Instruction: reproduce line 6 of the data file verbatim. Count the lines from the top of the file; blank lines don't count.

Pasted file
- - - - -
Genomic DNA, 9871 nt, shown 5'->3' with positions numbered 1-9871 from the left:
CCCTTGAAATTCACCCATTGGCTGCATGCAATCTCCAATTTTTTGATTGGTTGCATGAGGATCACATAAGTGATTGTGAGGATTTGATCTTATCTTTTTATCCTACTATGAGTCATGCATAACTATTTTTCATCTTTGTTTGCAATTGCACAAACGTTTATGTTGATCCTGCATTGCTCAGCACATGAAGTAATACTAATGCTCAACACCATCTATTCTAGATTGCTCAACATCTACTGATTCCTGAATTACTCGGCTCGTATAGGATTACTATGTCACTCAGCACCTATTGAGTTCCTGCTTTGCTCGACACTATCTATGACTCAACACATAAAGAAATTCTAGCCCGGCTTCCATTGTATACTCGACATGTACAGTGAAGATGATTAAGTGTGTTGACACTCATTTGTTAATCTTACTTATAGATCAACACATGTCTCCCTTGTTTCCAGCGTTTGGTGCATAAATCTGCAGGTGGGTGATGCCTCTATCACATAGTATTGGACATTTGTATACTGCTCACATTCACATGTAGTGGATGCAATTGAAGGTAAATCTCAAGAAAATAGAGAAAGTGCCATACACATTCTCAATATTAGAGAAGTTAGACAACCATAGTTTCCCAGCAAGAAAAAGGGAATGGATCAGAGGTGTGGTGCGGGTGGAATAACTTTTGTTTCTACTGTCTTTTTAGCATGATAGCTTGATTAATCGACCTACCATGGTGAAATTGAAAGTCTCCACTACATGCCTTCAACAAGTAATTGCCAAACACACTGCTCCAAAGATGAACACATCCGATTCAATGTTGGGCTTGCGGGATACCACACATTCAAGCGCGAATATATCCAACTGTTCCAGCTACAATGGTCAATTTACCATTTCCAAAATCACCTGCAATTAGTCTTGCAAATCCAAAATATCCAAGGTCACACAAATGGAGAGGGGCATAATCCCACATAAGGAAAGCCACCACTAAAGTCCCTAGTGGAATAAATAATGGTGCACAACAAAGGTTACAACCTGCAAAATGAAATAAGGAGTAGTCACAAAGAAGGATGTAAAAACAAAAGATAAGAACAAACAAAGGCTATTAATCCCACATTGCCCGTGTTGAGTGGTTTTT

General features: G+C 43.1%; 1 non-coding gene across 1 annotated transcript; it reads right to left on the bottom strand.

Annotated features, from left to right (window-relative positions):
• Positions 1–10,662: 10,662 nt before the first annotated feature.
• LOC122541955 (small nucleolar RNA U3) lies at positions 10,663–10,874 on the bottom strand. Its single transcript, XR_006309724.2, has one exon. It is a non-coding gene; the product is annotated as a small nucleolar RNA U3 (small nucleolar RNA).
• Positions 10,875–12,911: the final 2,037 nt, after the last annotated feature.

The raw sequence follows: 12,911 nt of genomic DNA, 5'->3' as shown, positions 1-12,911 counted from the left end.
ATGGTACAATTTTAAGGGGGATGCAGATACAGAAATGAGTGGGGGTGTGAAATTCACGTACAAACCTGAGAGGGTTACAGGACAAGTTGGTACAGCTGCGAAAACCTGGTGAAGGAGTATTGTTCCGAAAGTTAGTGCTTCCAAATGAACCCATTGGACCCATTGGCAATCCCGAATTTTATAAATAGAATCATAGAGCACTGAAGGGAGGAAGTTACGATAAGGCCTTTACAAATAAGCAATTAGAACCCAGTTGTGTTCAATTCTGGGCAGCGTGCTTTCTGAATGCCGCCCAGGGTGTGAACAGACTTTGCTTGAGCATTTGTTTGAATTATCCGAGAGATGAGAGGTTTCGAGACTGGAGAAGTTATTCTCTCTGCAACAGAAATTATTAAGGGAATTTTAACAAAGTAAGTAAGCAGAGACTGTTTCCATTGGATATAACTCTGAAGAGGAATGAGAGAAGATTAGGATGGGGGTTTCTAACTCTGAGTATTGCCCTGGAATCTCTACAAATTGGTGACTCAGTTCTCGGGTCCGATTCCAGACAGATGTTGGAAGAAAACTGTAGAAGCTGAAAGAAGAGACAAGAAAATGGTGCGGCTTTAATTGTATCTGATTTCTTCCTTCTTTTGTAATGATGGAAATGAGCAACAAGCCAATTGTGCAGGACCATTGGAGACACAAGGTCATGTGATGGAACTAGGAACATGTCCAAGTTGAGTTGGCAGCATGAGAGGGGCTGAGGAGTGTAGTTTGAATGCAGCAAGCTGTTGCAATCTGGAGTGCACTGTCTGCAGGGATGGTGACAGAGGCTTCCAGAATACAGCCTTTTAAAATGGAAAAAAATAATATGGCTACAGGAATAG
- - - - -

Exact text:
• LOC122541955 (small nucleolar RNA U3) lies at positions 10,663–10,874 on the bottom strand. Its single transcript, XR_006309724.2, has one exon. It is a non-coding gene; the product is annotated as a small nucleolar RNA U3 (small nucleolar RNA).